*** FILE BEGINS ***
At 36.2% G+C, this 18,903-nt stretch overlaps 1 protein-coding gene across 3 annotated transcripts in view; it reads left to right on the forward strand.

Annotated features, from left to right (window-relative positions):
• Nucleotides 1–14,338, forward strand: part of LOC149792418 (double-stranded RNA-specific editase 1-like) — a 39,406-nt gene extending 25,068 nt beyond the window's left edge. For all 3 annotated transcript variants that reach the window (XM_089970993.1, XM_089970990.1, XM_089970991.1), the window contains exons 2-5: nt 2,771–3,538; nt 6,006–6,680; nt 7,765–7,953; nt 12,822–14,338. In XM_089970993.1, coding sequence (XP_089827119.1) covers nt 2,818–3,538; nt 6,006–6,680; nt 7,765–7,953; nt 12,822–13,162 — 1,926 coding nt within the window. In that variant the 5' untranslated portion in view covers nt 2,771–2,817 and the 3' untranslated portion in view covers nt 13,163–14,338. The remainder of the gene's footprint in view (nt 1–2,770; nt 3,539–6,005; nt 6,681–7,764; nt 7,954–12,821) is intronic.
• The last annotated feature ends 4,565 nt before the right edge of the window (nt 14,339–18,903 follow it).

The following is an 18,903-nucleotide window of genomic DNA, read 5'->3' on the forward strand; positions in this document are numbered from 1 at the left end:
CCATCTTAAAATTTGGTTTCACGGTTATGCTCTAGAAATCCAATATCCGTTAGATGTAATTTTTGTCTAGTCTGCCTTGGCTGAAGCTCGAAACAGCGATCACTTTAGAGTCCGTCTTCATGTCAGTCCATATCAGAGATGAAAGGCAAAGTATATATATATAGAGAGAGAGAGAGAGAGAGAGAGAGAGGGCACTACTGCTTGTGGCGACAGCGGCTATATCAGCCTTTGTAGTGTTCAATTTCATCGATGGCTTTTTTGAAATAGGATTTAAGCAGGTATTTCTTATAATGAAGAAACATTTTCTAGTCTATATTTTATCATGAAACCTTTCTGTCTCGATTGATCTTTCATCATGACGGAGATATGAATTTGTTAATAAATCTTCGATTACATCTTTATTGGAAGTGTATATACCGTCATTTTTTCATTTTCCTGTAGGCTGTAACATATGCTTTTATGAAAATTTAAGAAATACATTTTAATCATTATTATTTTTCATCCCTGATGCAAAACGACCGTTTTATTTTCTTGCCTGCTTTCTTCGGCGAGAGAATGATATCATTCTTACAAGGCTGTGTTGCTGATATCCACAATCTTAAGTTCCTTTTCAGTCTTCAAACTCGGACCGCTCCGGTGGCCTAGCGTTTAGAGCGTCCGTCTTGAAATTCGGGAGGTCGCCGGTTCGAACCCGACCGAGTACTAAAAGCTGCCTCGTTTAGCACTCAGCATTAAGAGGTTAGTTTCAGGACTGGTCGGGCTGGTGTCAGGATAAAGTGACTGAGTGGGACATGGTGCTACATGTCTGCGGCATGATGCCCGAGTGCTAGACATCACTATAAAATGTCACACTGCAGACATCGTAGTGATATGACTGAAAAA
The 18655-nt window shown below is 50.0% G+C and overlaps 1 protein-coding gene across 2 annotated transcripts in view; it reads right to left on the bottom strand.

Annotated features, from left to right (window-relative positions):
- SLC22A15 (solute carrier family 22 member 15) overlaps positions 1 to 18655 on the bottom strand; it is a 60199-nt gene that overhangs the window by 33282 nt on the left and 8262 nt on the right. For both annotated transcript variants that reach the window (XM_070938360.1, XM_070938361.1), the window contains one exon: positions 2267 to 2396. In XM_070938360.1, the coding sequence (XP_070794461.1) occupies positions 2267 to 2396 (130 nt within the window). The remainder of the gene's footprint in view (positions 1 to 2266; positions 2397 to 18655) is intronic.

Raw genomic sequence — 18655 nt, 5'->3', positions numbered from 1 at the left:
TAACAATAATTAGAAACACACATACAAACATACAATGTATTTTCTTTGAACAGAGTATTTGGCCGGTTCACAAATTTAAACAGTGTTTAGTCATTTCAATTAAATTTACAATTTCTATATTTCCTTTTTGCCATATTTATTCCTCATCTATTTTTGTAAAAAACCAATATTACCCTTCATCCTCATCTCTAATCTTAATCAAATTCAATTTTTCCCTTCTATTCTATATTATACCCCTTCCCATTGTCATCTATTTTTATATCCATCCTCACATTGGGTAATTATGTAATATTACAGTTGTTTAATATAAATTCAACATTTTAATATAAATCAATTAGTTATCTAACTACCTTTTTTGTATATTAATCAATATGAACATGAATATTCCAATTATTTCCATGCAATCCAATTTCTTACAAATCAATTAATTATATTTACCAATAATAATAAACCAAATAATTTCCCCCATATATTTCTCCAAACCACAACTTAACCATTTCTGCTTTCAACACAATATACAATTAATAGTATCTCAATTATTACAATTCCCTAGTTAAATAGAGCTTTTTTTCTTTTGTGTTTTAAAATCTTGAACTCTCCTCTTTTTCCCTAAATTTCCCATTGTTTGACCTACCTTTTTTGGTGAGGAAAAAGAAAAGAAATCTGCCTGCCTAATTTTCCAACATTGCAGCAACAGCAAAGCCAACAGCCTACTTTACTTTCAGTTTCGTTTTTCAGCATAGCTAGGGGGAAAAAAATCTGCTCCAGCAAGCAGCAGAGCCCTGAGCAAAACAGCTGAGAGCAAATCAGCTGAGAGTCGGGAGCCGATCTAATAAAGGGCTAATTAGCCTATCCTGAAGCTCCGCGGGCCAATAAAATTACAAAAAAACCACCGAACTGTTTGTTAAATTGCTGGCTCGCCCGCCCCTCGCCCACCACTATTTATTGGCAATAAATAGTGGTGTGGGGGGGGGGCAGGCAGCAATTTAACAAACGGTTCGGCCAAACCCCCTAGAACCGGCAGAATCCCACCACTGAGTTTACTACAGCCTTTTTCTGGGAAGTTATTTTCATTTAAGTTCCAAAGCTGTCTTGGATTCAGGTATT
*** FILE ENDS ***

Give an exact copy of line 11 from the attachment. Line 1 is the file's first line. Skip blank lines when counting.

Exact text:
TAACAATAATTAGAAACACACATACAAACATACAATGTATTTTCTTTGAACAGAGTATTTGGCCGGTTCACAAATTTAAACAGTGTTTAGTCATTTCAATTAAATTTACAATTTCTATATTTCCTTTTTGCCATATTTATTCCTCATCTATTTTTGTAAAAAACCAATATTACCCTTCATCCTCATCTCTAATCTTAATCAAATTCAATTTTTCCCTTCTATTCTATATTATACCCCTTCCCATTGTCATCTATTTTTATATCCATCCTCACATTGGGTAATTATGTAATATTACAGTTGTTTAATATAAATTCAACATTTTAATATAAATCAATTAGTTATCTAACTACCTTTTTTGTATATTAATCAATATGAACATGAATATTCCAATTATTTCCATGCAATCCAATTTCTTACAAATCAATTAATTATATTTACCAATAATAATAAACCAAATAATTTCCCCCATATATTTCTCCAAACCACAACTTAACCATTTCTGCTTTCAACACAATATACAATTAATAGTATCTCAATTATTACAATTCCCTAGTTAAATAGAGCTTTTTTTCTTTTGTGTTTTAAAATCTTGAACTCTCCTCTTTTTCCCTAAATTTCCCATTGTTTGACCTACCTTTTTTGGTGAGGAAAAAGAAAAGAAATCTGCCTGCCTAATTTTCCAACATTGCAGCAACAGCAAAGCCAACAGCCTACTTTACTTTCAGTTTCGTTTTTCAGCATAGCTAGGGGGAAAAAAATCTGCTCCAGCAAGCAGCAGAGCCCTGAGCAAAACAGCTGAGAGCAAATCAGCTGAGAGTCGGGAGCCGATCTAATAAAGGGCTAATTAGCCTATCCTGAAGCTCCGCGGGCCAATAAAATTACAAAAAAACCACCGAACTGTTTGTTAAATTGCTGGCTCGCCCGCCCCTCGCCCACCACTATTTATTGGCAATAAATAGTGGTGTGGGGGGGGGGCAGGCAGCAATTTAACAAACGGTTCGGCCAAACCCCCTAGAACCGGCAGAATCCCACCACTGAGTTTACTACAGCCTTTTTCTGGGAAGTTATTTTCATTTAAGTTCCAAAGCTGTCTTGGATTCAGGTATT